Low level flying started at 250 feet, and I was slowly moved down to 100 feet, and eventually down to 50 feet. Although this was initially a little daunting when flying over the sea, it was much harder when flying throughout New Zealand's vast valleys, when watching over my shoulder for the attacking jets. Add to that the tasks of map reading, following the lead aircraft, actually avoiding the ground and operating the jet's systems, and you can begin to appreciate the complexity of the task. Not a job for the faint-at-heart. Post-flight debriefs were very extensive, and every aspect of your performance (or lack of) was picked apart. Rather than let it get you down however, it provided incentive to get it right next time. Next time your life may depend on it.
After completion of the Operational Conversion I remained on squadron in order to gain experience before starting the A-4K Skyhawk conversion. Sorties flown included anti-ship, close air support, dissimilar air combat with Skyhawks and Australian F/A-18A Hornets, formation flypasts, and the odd scenic navigational flight. I was even lucky enough to perform chase jet duties for a week of Hercules test flights. On the last day an Air Force photographer was kind enough to sit on the C-130 ramp and shoot some head-on photos of me whilst I closed on in.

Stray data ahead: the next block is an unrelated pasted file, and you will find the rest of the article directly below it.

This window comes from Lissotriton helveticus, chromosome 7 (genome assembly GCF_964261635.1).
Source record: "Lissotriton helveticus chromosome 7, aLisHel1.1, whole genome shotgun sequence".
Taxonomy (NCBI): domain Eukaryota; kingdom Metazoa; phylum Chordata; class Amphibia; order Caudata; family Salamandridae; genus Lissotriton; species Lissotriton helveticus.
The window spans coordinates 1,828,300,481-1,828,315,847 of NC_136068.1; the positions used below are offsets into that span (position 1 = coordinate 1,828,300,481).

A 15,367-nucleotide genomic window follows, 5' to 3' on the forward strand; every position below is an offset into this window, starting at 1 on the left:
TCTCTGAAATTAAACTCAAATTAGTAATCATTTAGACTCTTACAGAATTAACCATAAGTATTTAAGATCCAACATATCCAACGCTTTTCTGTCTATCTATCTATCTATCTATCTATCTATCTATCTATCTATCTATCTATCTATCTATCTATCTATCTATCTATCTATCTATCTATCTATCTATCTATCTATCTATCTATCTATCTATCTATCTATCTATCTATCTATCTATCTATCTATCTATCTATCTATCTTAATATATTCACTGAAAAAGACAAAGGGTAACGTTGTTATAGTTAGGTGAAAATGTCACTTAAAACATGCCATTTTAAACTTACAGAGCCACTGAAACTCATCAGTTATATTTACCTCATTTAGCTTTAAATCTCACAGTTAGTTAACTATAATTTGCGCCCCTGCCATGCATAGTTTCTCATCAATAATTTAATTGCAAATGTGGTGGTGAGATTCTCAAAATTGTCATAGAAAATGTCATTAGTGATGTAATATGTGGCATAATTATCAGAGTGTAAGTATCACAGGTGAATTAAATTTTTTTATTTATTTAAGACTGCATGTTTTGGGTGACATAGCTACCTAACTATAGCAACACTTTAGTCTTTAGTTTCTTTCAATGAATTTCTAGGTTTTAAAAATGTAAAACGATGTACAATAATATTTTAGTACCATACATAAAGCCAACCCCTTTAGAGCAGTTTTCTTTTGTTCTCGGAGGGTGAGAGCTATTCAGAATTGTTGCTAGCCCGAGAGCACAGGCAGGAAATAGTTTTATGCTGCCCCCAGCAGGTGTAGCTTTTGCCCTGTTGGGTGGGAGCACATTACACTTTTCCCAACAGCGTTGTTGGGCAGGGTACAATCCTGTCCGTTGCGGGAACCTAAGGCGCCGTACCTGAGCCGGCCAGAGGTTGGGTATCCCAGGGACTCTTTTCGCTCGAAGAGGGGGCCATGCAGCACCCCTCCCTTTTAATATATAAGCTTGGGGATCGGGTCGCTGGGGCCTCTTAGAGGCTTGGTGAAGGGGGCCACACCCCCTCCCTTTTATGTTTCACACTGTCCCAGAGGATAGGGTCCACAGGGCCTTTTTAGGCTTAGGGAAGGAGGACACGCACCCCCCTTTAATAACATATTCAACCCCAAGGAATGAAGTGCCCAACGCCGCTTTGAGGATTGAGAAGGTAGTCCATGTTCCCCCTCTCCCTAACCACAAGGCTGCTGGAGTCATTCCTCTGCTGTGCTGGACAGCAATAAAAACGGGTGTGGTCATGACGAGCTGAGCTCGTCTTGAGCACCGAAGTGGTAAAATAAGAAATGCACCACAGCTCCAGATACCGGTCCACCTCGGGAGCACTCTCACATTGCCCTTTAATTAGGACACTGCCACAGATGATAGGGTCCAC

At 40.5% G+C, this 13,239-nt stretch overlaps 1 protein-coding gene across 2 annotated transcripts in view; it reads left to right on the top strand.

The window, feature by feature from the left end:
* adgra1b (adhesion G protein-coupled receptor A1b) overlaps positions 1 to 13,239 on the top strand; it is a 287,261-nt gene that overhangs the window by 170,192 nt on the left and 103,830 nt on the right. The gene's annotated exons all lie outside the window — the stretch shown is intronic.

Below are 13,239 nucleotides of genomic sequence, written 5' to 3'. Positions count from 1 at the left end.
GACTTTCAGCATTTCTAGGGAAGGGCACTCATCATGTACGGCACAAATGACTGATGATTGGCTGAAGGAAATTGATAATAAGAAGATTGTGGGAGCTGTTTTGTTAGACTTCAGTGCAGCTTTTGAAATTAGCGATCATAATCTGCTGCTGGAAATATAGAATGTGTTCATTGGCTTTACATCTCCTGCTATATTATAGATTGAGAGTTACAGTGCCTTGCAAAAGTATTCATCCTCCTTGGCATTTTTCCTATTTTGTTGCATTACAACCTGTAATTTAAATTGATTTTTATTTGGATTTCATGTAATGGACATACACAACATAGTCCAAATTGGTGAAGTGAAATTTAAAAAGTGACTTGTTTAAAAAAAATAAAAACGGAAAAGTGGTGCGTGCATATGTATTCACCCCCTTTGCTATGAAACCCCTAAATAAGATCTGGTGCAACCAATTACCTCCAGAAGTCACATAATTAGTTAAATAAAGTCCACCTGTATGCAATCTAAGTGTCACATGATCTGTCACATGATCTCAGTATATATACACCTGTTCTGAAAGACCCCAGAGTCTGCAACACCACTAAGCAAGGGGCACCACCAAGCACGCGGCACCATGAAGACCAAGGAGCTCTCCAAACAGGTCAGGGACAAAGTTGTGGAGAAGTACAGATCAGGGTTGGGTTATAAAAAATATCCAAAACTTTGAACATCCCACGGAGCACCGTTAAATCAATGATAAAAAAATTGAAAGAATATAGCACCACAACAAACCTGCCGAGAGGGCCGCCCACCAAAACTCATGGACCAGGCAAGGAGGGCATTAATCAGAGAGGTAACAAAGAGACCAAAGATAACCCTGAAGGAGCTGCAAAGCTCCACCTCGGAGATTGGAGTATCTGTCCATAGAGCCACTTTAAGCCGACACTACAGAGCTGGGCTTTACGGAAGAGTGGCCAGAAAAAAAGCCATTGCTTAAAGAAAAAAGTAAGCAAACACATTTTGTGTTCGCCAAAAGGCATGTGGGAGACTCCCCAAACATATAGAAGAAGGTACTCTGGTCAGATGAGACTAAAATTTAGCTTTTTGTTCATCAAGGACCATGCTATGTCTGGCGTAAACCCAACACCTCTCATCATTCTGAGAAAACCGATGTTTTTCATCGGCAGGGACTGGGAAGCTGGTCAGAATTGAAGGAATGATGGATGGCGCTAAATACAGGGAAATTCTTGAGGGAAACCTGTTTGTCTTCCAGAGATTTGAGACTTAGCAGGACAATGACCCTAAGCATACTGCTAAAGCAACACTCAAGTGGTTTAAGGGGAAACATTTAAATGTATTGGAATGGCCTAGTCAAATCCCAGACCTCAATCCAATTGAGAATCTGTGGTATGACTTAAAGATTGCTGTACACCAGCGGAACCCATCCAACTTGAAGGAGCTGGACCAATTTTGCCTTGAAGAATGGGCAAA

During all of this fun flying it was announced that New Zealand had secured a deal where we would lease F-16s from the USA. Morale was at an all-time high, and all Skyhawk conversions were stopped. The pilots were busy hitting the weights room in the gym, in preparation for building strength in order to combat the F-16 high G-forces. Unfortunately the Labour government gained power and the F-16 deal was cancelled, as was eventually the entire Strike Force capability. The A-4s and Macchis have been put up for sale, with only limited operations taking place nowadays in order to keep some demonstration airframes in flying condition. It was a very sad situation, with most of the pilots gaining flying jobs in overseas companies and militaries. The Strike Role in New Zealand will never be achievable again.
Regardless, the Aermacchi 339 was such a fantastic trainer, and it will always remain a fond memory. I hope to have the chance to fly one again, just one more time.